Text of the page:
Skip to main content

View Diary: On the 'Vindication' of Marx *updated (208 comments)

Comment Preferences

  •  While it's true... (14+ / 0-)

    that a great many of the people who write about Marx in the popular press and elsewhere have no idea what he was really saying, that doesn't mean that all objections can be dismissed so easily.

    I'm a trained historian and have always found the Marxist view of history outlined above to be inadequate to the actual study of history. That is for the simple reason that it does, in fact, embrace the Hegelian obsession with "final cause".

    Put bluntly, the entire idea of final cause is inherently teleological, something that an historian (and a scientist) should avoid like the plague. History is best explained by the process of contingency, in which there is no expected or inevitable outcome but only one formed by the coalescence of immediate actions of individuals. This is the exact opposite of the view of history Marx laid out and drops the utter nonsense of "progressive history" (as in, the idea that history is the same as human progress, which it is not) in favor of the accumulative idea of history (wherein humans may progress, fall back, stagnate, etc. depending on the contingent factors of those particular historical circumstances and how they have come together over time.)

    The real problem often is that what most people are really talking about when they discuss economics and refer to Marx is socialism, which is a system much older than Marx and which is not necessarily tied to Marx's other ideas except in his own estimation. What many of us in the progressive movement actually want is more socialism thrown into the economic mix, not more Marxism with its baggage of other ideas that don't work nearly so well as socialism itself.

    Strategy without tactics is the slowest route to victory, tactics without strategy is the noise before defeat. Sun Tzu The Art of War

    by Stwriley on Sat Apr 13, 2013 at 08:54:45 AM PDT

    •  I think the later (3+ / 0-)
      Recommended by:
      IreGyre, KJG52, lotlizard

      Marx of Capital abandons teleological conceptions of history, instead making arguments to the effect that "given these antagonism, they will likely unfold in this way".  Whether or not he's successful in this is another question.  I think Braudal gives a much richer and more sophisticated account of how capitalism developed that's still sensitive to Marx's account.  This isn't much different than the climate scientist saying "given these trends the probable outcome is x."  A lot of Marxists, however, did not seem to follow him.  I fully agree that if final causation or teleology truly animates Marx's thought in the way this diary suggests, he should be thrown in the dustbin.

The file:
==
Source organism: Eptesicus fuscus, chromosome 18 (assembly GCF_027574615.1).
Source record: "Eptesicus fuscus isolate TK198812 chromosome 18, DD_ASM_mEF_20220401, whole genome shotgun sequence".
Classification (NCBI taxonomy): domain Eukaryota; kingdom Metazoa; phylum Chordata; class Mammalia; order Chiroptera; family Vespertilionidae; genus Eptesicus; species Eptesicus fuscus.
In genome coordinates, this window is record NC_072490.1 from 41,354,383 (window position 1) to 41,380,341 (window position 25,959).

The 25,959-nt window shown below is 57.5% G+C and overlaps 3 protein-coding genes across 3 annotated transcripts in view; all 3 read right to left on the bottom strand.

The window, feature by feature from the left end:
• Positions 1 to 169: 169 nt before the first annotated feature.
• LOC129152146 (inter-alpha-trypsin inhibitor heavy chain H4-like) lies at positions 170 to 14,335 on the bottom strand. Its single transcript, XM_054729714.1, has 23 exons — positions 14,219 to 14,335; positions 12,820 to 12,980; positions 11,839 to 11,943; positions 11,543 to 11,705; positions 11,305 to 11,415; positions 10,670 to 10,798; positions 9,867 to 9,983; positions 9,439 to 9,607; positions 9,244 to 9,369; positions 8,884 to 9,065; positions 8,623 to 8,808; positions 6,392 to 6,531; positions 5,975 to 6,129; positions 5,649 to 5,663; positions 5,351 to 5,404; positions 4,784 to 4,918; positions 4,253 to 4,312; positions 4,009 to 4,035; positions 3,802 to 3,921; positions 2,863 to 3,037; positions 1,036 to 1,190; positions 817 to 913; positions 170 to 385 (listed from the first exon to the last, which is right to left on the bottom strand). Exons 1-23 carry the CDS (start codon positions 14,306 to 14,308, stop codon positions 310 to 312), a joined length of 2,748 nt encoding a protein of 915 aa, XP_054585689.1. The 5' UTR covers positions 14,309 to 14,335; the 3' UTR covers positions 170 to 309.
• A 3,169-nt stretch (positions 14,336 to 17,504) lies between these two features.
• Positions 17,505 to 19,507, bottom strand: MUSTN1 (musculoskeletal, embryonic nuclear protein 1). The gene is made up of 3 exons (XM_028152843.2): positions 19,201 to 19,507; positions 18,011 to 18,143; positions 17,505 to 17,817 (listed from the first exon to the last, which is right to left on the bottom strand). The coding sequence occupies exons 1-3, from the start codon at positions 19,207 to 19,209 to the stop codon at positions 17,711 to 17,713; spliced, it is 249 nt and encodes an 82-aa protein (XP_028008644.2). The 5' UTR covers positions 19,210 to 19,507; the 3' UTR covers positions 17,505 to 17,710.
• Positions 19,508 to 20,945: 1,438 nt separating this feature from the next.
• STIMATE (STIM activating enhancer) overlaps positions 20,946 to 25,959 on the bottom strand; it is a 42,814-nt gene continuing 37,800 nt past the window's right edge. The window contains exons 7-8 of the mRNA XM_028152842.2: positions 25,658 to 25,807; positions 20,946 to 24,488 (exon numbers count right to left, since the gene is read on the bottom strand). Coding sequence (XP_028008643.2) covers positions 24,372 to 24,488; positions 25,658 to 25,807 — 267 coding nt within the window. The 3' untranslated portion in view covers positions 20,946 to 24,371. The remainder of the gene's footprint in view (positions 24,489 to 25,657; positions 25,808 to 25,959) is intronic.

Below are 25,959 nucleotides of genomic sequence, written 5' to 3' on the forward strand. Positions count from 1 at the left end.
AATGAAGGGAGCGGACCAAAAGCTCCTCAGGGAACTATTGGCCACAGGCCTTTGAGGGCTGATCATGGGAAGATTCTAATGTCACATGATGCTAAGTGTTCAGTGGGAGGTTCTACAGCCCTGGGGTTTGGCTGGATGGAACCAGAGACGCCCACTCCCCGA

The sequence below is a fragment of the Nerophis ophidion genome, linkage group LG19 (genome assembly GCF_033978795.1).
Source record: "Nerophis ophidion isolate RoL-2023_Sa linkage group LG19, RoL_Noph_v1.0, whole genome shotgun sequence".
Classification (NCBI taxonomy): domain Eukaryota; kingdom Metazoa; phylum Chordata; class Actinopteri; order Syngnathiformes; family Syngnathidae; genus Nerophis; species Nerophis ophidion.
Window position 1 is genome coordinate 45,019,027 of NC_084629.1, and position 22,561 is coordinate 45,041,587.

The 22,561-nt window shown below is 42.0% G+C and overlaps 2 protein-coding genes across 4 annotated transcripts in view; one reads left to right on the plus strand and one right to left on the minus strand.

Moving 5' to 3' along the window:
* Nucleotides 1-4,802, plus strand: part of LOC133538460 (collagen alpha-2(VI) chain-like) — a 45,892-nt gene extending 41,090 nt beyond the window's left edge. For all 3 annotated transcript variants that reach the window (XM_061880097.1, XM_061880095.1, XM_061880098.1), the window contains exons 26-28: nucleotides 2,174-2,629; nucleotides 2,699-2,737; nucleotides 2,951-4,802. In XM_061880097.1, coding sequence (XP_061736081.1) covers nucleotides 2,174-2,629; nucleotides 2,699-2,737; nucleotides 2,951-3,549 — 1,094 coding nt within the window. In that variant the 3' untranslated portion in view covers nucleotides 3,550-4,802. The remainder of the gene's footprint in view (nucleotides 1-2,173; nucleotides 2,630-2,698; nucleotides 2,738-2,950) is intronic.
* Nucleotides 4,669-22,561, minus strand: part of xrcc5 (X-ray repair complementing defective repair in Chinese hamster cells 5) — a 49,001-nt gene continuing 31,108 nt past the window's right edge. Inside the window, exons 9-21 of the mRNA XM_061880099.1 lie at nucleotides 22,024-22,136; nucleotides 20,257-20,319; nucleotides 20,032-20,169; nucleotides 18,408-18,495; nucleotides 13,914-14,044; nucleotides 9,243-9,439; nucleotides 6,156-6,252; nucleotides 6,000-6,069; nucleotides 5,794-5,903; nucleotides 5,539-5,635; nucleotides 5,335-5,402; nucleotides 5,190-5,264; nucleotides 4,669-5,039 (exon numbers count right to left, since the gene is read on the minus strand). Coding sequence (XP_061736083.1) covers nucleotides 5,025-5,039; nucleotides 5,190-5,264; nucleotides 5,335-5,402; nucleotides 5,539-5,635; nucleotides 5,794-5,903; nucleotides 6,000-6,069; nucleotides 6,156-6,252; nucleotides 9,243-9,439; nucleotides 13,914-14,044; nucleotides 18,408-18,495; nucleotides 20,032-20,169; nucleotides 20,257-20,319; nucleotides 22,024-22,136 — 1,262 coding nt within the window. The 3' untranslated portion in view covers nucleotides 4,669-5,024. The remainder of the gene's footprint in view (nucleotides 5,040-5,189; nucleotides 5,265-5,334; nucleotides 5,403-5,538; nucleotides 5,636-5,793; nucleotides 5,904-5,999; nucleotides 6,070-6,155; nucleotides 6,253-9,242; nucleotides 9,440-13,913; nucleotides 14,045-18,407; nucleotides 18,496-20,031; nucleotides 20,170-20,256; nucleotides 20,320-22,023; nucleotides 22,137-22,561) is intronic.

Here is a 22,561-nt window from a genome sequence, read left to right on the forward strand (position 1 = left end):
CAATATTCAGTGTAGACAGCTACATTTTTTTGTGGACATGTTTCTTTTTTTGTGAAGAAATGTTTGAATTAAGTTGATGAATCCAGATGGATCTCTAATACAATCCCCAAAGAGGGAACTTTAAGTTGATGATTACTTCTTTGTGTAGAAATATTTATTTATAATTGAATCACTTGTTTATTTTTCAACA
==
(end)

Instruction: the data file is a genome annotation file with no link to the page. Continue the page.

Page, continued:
•  No, you're talking about different things. (2+ / 0-)
        Recommended by:
        lucid, melo

        Historical materialism and dialectical materialism speak to time periods that encompass the entirity of history.  Given that, it is rather esy to see how the development of our present technological, monetarized and ultimately capitalist society (and beyond) is inevitable.  In modern terms, it might be understood as an expression of the nature of our bilology and form of intellect (tool users, pattern-recognition, discriminatory analysis, etc.)

        If you want to call that 'teleological' fine, but I prefer to remember that Marx's earlier, more purely pholosophical works developed in response to and critique of Hegel, who was teleological in his view of History (not surprising for a Prussian Christian determined to argue Frederick was the pinnacle of History, no? :-))  IOW, that particular explcation of Marx's analysis is not so much Marxist as Hegelian, and thus much more teleological seeming.  And even that is more a function of not having the broader and deeper understanding of human nature we now have.

        If you want to argue what Stwirley calls 'accumulatve histroy' (a kind of 'Great Mena' and Happy Accidents theory?), that makes sense but only a smaller time-scale.  Thus, you must allow the vissicitudes of chance and human motivations if your trying to explain e.g., how come Britain rules the waves rather than Spain, or why China left the 'Progress' train with Doaism and Confuciansm.  But you also have to understand that sooner or later someone was going take the role of Britain and China was going to get Dong'ed into the modern world.

        •  I'm not sure how this (0+ / 0-)

          responds to my comment.  I was rejecting the notion that Marx has a teleological conception of history or that he shares Hegel's position, not defending it.

Subscribe or Donate to support Daily Kos.

Click here for the mobile view of the site